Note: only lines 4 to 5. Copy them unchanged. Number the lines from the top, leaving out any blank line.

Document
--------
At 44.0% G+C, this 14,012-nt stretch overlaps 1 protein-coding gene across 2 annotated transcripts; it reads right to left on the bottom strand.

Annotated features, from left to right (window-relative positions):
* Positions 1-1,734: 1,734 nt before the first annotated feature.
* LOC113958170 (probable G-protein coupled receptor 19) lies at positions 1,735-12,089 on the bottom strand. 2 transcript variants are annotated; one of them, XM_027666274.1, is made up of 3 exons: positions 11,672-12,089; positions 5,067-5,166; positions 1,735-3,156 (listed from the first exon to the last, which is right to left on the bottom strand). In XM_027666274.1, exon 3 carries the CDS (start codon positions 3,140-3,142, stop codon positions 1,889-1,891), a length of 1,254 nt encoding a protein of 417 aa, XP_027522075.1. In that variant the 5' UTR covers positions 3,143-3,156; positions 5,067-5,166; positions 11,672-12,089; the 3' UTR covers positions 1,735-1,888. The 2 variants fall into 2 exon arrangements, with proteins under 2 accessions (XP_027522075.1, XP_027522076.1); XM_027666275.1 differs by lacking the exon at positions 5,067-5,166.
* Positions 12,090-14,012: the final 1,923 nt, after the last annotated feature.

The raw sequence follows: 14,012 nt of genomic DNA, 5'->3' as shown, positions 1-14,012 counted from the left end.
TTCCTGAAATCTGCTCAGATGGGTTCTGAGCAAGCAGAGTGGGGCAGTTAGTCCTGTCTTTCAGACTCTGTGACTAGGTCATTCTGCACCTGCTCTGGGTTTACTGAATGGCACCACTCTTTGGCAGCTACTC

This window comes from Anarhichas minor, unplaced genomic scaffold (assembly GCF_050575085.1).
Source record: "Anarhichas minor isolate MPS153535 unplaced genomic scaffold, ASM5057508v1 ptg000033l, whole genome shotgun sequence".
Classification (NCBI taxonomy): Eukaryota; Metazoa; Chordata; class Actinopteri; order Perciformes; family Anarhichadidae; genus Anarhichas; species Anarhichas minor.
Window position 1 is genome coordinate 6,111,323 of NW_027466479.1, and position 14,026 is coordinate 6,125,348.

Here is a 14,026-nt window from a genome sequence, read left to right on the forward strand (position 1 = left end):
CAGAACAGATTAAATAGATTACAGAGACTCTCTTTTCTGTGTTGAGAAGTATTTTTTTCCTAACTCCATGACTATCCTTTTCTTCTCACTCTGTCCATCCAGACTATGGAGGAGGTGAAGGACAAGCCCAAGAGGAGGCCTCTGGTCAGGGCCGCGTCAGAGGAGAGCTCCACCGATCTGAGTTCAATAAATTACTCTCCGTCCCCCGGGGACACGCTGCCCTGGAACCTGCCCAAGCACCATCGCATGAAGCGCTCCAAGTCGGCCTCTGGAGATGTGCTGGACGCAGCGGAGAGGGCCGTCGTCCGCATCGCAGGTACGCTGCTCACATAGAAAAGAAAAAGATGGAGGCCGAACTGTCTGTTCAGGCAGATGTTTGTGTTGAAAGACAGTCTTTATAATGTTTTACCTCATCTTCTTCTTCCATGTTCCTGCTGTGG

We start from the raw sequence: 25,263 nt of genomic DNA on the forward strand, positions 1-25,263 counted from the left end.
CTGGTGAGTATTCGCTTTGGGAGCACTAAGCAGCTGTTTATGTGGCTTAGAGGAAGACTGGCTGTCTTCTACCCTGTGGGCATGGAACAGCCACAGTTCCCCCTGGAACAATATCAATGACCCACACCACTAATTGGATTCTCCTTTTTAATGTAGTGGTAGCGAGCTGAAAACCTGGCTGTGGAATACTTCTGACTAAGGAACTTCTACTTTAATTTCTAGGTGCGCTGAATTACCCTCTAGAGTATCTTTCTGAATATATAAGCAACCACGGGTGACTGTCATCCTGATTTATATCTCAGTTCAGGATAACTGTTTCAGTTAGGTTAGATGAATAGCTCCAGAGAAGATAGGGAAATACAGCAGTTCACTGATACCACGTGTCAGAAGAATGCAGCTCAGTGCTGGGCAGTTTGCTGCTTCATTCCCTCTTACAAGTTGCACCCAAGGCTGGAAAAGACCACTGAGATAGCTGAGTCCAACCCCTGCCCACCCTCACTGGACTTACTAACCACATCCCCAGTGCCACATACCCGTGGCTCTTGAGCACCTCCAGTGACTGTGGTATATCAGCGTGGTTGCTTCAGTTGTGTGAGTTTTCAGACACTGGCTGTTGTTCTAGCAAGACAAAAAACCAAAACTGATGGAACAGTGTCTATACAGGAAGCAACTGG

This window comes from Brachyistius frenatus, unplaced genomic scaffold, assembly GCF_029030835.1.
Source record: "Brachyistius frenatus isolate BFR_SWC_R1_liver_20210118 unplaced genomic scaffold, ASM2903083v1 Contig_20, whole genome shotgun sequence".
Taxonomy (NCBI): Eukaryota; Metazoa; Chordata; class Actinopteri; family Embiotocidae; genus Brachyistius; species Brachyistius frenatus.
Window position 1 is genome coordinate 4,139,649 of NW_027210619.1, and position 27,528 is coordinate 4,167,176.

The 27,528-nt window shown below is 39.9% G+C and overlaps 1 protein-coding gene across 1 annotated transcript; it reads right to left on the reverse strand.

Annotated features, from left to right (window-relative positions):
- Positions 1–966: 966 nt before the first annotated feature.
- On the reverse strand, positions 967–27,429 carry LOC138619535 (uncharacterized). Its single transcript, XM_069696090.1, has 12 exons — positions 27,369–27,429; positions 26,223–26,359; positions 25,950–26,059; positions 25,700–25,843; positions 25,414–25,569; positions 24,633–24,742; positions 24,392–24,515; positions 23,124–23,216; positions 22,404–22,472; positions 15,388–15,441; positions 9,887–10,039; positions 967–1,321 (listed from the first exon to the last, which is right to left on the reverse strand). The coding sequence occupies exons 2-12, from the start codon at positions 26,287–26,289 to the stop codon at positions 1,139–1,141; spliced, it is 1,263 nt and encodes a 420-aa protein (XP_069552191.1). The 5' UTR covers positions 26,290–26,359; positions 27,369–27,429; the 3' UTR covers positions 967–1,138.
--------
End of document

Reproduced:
* LOC113958170 (probable G-protein coupled receptor 19) lies at positions 1,735-12,089 on the bottom strand. 2 transcript variants are annotated; one of them, XM_027666274.1, is made up of 3 exons: positions 11,672-12,089; positions 5,067-5,166; positions 1,735-3,156 (listed from the first exon to the last, which is right to left on the bottom strand). In XM_027666274.1, exon 3 carries the CDS (start codon positions 3,140-3,142, stop codon positions 1,889-1,891), a length of 1,254 nt encoding a protein of 417 aa, XP_027522075.1. In that variant the 5' UTR covers positions 3,143-3,156; positions 5,067-5,166; positions 11,672-12,089; the 3' UTR covers positions 1,735-1,888. The 2 variants fall into 2 exon arrangements, with proteins under 2 accessions (XP_027522075.1, XP_027522076.1); XM_027666275.1 differs by lacking the exon at positions 5,067-5,166.
* Positions 12,090-14,012: the final 1,923 nt, after the last annotated feature.